Tracks, networks partner to pitch title sponsorships ALMS to be first motorsport featured on ESPN3 PBR hires event marketing agency JHE Adelphia buyout issues linger for Comcast Conferences see gold in video vaults As calendar flips, many focus on how they spend their time Hawaii tourism group renews PGA Tour deal Action athletes gaining mainstream appeal Forecasting 2011 Triathlon industry forms advocacy group to share best practices and promote the sport
SBJ/Dec. 20-26, 2010/This Week's Issue
NFL considers hiring single vendor for stadium tech upgrades
Published December 20, 2010
The NFL is considering hiring a single technology vendor to upgrade NFL stadiums. The league is not close to putting out a request for proposals, but it wants to find a way to bring down the cost of rewiring stadiums. While some facilities like Cowboys Stadium and New Meadowlands Stadium have already done so at great expense, the NFL’s idea is that awarding a contract for dozens of stadiums to one company would bring the average cost down.
It’s unlikely the league would move on the idea, however, before a new collective-bargaining agreement is signed.
PLAYOFF CHANGES UNLIKELY: Despite the chances a team from the NFC West may win the division with a losing or 8-8 record and then host a playoff game, there did not appear much steam here to re-seed the playoffs based on record. Commissioner Roger Goodell said that while he understood the arguments, he thought the playoff system worked quite well. And New York Giants co-owner John Mara, who is sympathetic to changing the rule so the team with the better record hosts the game, said it is unlikely to change because there is great sentiment to having a division winner host a playoff game.
INSURANCE TO COVER REPAIRS: The Metropolitan Sports Facilities Commission said it is on the hook for only $25,000 for the roof collapse at the Metrodome, at least when it comes to the cost of repair. The commission, which owns the dome and leases it to the Vikings, has a policy with insurer Affiliated FM, though that policy has a $500,000 deductible, said Mary Fox-Stroman, the commission’s director of finance. The commission also has a policy on that deductible, however, with Arch Specialty, that will leave the commission with a $25,000 bill. That does not account for the lost revenue the club has suffered. Fox-Stroman wrote in an earlier e-mail that the commission has business-interruption insurance.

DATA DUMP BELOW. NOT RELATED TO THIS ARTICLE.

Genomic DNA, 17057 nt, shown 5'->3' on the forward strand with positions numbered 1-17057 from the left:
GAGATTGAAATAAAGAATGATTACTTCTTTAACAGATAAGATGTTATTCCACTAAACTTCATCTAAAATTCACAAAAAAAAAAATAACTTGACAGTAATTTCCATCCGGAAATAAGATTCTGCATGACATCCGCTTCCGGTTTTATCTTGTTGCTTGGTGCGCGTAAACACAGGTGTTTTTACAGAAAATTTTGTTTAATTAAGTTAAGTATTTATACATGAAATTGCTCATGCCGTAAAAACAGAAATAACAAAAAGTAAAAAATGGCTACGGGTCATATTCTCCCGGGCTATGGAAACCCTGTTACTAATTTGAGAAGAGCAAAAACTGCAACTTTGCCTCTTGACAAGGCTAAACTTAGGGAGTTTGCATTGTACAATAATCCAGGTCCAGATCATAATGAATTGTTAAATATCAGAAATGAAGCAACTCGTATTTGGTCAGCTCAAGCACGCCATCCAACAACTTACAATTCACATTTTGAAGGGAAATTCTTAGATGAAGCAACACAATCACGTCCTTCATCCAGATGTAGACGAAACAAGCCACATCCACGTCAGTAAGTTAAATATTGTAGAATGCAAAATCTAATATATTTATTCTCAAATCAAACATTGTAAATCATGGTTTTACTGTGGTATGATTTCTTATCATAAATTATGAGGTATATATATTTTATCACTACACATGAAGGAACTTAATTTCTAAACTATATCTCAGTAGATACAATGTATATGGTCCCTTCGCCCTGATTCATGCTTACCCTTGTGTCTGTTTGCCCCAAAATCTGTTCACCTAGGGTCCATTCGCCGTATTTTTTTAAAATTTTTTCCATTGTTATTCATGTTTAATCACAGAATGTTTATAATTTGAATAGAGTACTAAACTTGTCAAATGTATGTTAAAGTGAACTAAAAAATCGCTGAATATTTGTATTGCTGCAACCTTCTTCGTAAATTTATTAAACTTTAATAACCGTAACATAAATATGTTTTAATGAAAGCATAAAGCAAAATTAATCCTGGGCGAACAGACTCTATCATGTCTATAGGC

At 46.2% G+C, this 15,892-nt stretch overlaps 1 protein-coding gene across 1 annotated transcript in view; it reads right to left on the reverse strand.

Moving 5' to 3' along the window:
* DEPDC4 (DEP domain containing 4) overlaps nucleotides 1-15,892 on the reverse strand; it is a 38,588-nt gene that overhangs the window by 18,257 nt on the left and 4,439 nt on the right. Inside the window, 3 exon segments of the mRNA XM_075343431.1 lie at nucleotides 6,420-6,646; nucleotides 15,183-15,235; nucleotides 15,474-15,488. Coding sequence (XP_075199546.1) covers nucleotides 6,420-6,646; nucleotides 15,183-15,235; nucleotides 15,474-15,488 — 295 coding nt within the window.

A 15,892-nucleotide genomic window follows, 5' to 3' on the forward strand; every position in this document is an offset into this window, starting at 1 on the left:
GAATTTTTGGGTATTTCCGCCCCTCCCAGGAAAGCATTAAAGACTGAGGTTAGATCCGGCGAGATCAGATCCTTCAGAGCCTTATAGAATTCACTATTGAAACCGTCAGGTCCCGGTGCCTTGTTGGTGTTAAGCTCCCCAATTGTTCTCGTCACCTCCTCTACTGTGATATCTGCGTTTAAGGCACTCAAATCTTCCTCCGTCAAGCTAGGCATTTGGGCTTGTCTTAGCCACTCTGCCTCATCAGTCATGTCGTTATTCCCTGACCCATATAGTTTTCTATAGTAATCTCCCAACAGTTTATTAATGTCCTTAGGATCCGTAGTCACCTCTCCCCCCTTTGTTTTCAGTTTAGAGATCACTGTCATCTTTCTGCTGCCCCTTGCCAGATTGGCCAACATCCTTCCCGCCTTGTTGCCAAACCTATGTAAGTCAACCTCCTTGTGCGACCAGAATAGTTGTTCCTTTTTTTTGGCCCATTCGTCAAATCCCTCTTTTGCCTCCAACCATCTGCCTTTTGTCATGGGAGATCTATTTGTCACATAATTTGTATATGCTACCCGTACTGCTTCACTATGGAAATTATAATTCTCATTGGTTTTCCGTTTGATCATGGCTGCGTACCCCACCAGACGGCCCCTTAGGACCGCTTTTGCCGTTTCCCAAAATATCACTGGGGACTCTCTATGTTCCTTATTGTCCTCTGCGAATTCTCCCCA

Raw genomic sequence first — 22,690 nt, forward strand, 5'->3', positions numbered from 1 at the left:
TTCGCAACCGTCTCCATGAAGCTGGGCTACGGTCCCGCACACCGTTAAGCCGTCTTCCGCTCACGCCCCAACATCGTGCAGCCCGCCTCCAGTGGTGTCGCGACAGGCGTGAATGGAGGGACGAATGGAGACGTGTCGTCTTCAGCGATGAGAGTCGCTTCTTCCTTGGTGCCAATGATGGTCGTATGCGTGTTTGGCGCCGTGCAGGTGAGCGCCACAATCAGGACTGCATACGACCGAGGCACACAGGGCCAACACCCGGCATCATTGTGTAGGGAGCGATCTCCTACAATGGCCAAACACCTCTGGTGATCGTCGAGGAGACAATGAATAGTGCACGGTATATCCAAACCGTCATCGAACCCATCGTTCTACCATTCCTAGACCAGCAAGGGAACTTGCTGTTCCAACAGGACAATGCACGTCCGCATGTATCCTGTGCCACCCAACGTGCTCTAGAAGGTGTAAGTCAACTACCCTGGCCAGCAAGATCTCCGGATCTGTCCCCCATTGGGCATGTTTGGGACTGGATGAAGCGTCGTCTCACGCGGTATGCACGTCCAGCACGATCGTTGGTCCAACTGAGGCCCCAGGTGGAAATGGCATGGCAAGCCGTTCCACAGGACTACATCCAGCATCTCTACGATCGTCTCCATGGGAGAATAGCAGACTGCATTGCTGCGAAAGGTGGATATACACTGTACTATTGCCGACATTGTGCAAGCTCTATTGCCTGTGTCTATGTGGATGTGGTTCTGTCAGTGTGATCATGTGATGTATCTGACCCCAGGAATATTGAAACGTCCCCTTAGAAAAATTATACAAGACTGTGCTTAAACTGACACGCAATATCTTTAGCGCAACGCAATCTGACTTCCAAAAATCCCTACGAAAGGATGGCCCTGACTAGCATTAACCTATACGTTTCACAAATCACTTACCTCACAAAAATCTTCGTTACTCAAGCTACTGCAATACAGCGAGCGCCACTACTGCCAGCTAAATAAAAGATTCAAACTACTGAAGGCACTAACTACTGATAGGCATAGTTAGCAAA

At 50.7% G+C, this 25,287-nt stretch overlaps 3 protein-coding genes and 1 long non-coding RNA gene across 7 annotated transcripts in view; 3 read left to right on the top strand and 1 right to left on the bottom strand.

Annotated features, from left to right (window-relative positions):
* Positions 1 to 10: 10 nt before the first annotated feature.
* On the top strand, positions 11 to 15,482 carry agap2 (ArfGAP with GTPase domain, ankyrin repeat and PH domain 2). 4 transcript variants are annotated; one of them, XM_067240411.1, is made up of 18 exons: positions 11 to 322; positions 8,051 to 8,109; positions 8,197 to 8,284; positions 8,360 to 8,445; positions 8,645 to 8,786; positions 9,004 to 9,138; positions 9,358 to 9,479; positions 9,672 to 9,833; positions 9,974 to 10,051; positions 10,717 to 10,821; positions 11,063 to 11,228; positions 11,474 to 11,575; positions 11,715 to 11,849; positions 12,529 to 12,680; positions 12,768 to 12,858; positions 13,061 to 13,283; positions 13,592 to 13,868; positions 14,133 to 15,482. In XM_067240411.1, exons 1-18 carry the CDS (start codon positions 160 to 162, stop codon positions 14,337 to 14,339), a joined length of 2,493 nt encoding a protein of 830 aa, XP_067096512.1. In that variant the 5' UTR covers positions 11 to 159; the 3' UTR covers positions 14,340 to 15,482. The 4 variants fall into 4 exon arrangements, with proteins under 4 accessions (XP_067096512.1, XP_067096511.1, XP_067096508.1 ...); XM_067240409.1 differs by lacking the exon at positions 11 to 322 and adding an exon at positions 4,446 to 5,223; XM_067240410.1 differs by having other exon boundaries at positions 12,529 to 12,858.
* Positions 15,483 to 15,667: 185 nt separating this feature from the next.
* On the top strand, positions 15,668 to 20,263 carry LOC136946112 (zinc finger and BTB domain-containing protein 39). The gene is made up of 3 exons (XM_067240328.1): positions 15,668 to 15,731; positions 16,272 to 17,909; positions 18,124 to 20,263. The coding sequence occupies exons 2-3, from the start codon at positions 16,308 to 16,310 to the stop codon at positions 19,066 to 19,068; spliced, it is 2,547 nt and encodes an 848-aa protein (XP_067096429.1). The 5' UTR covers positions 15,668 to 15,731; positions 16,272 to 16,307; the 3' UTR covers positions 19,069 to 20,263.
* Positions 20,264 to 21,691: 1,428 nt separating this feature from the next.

SUPERDOME VOTE: Sometimes it’s good to be the king, and sometimes it can be annoying. Just ask Tom Benson, the New Orleans Saints owner and chairman of the powerful NFL finance committee. The one NFL vote the league took here was for a new lease amendment to the Superdome. Was it a significant amendment? Hardly. The team’s agreement with the state required the government to build a certain number of suites by 2011. It finished the job a year early, so the team agreed to forward some of the $1 million it gained from having the extra suites early to the city. The city also added 40 new parking spaces. The lease had to be reworded to replace 2011 with 2010. And for that the league required a vote. Why? Dennis Lauscha, the team’s general counsel, said the league wanted to act out of an abundance of caution. It also probably didn’t want the appearance, meritless as it may have been, of the finance chairman pushing through his own lease amendment without league approval.
TRADE FOR YOUR QB?: Jonathan Kraft, president of the Kraft Group, which owns the New England Patriots, was having a good-natured conversation with Miami Dolphins owner Stephen Ross, a successful real estate investor, and a divisional on-field rival. The conversation, which was about real estate, was loud enough to be heard nearby. And then Ross, obviously joking, said, “I’ll trade it all,” referring to some parcel of real estate, “for your quarterback. You have to think about that one,” Ross, of the quarterback-challenged Dolphins, said laughing to Kraft. Probably not. Tom Brady is truly irreplaceable, unlike real estate. Just ask the rest of the NFL.